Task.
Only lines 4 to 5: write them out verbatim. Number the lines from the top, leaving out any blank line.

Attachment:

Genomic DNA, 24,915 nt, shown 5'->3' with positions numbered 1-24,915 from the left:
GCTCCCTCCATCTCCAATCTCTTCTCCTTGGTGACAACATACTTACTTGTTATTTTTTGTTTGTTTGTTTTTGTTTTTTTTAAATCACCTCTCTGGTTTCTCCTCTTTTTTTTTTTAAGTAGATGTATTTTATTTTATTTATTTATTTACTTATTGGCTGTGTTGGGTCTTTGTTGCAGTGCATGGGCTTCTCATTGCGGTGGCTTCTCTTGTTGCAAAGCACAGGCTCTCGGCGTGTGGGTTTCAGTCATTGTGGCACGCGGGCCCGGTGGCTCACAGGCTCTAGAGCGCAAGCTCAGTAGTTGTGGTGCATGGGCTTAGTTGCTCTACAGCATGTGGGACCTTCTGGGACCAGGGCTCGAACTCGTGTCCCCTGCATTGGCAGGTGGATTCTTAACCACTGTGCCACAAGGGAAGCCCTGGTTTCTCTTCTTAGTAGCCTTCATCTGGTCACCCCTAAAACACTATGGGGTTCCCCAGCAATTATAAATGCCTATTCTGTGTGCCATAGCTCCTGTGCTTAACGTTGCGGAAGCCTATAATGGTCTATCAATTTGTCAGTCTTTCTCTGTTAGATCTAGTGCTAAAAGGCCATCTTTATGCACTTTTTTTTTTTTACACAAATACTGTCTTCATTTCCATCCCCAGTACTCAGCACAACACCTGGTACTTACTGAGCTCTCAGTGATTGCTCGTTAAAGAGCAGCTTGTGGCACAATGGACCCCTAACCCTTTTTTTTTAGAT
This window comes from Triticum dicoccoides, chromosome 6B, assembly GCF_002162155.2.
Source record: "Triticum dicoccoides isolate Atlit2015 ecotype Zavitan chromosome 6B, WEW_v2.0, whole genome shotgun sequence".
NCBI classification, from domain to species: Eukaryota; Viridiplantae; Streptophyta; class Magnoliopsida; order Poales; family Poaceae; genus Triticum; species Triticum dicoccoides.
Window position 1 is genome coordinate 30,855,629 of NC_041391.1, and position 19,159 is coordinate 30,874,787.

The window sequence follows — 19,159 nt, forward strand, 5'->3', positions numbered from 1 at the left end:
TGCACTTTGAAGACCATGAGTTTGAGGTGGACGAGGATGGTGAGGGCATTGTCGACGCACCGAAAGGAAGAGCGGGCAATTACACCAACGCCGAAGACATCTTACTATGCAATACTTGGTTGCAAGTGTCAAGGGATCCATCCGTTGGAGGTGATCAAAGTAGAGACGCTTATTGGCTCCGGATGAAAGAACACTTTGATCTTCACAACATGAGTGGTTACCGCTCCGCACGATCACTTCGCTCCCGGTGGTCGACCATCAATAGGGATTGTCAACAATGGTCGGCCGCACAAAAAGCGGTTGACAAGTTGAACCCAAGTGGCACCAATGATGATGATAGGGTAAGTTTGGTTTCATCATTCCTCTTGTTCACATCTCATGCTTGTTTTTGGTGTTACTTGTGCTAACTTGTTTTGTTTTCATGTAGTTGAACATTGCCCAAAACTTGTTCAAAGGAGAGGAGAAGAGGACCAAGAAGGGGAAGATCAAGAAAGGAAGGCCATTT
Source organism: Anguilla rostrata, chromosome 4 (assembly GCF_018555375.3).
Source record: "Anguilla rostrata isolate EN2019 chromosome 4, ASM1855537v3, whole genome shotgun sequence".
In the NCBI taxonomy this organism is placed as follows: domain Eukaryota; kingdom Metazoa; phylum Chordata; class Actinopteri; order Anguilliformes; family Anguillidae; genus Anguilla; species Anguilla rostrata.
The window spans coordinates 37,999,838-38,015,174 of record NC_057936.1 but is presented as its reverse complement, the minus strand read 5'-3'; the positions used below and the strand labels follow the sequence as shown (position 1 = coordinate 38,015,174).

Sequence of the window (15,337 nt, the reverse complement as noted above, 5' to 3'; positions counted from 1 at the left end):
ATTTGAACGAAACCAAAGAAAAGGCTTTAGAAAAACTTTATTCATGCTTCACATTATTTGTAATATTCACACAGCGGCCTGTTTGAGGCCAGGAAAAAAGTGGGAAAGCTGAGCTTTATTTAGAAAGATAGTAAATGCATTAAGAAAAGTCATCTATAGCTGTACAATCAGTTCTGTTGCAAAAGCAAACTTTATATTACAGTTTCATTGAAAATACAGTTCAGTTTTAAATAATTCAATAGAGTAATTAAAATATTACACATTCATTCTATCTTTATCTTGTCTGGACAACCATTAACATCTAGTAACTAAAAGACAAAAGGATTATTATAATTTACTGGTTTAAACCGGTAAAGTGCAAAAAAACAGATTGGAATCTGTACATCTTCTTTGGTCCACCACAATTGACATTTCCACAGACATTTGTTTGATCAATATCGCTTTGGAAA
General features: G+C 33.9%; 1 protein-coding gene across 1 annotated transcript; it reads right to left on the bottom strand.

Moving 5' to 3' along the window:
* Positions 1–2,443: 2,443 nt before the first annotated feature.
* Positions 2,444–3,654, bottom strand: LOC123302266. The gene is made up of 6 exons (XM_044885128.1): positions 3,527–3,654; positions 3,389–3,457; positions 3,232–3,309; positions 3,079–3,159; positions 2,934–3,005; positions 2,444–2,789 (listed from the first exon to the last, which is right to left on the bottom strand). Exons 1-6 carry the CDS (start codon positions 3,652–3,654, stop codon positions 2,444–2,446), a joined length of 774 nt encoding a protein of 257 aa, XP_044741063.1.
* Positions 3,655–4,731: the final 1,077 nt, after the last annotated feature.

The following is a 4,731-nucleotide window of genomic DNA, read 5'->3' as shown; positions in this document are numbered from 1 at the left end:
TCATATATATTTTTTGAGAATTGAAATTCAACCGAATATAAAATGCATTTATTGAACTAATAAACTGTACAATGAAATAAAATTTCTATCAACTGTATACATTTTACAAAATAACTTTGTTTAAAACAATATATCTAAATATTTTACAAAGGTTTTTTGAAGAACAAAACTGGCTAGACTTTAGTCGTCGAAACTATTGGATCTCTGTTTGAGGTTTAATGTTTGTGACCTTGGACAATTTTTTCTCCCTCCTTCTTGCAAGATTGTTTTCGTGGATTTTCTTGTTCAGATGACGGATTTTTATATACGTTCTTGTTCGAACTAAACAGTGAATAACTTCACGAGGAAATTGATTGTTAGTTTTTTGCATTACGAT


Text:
Source record: "Triticum dicoccoides isolate Atlit2015 ecotype Zavitan chromosome 6B, WEW_v2.0, whole genome shotgun sequence".
NCBI classification, from domain to species: Eukaryota; Viridiplantae; Streptophyta; class Magnoliopsida; order Poales; family Poaceae; genus Triticum; species Triticum dicoccoides.